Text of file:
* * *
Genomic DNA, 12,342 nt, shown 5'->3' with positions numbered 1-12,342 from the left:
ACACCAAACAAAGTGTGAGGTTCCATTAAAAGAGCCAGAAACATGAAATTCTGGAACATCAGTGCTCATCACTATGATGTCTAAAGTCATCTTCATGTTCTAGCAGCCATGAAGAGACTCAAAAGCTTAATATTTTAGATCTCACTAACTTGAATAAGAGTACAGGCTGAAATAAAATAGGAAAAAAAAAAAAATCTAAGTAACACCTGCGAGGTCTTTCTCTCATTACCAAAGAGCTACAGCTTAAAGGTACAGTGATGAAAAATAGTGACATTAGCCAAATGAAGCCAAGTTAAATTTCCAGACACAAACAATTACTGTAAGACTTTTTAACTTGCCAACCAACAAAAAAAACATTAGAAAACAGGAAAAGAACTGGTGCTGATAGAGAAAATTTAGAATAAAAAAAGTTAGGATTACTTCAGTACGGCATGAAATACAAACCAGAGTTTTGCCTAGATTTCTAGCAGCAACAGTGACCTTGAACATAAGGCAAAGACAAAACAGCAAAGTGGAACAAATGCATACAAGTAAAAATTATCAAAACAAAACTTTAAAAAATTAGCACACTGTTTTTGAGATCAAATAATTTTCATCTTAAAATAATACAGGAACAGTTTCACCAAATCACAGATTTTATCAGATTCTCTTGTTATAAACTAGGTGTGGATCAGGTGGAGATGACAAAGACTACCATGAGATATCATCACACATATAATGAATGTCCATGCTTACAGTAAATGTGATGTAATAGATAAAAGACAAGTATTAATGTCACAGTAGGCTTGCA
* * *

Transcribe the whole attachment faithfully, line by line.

Genomic DNA, 12,342 nt, shown 5'->3' with positions numbered 1-12,342 from the left:
ACACCAAACAAAGTGTGAGGTTCCATTAAAAGAGCCAGAAACATGAAATTCTGGAACATCAGTGCTCATCACTATGATGTCTAAAGTCATCTTCATGTTCTAGCAGCCATGAAGAGACTCAAAAGCTTAATATTTTAGATCTCACTAACTTGAATAAGAGTACAGGCTGAAATAAAATAGGAAAAAAAAAAAAATCTAAGTAACACCTGCGAGGTCTTTCTCTCATTACCAAAGAGCTACAGCTTAAAGGTACAGTGATGAAAAATAGTGACATTAGCCAAATGAAGCCAAGTTAAATTTCCAGACACAAACAATTACTGTAAGACTTTTTAACTTGCCAACCAACAAAAAAAACATTAGAAAACAGGAAAAGAACTGGTGCTGATAGAGAAAATTTAGAATAAAAAAAGTTAGGATTACTTCAGTACGGCATGAAATACAAACCAGAGTTTTGCCTAGATTTCTAGCAGCAACAGTGACCTTGAACATAAGGCAAAGACAAAACAGCAAAGTGGAACAAATGCATACAAGTAAAAATTATCAAAACAAAACTTTAAAAAATTAGCACACTGTTTTTGAGATCAAATAATTTTCATCTTAAAATAATACAGGAACAGTTTCACCAAATCACAGATTTTATCAGATTCTCTTGTTATAAACTAGGTGTGGATCAGGTGGAGATGACAAAGACTACCATGAGATATCATCACACATATAATGAATGTCCATGCTTACAGTAAATGTGATGTAATAGATAAAAGACAAGTATTAATGTCACAGTAGGCTTGCA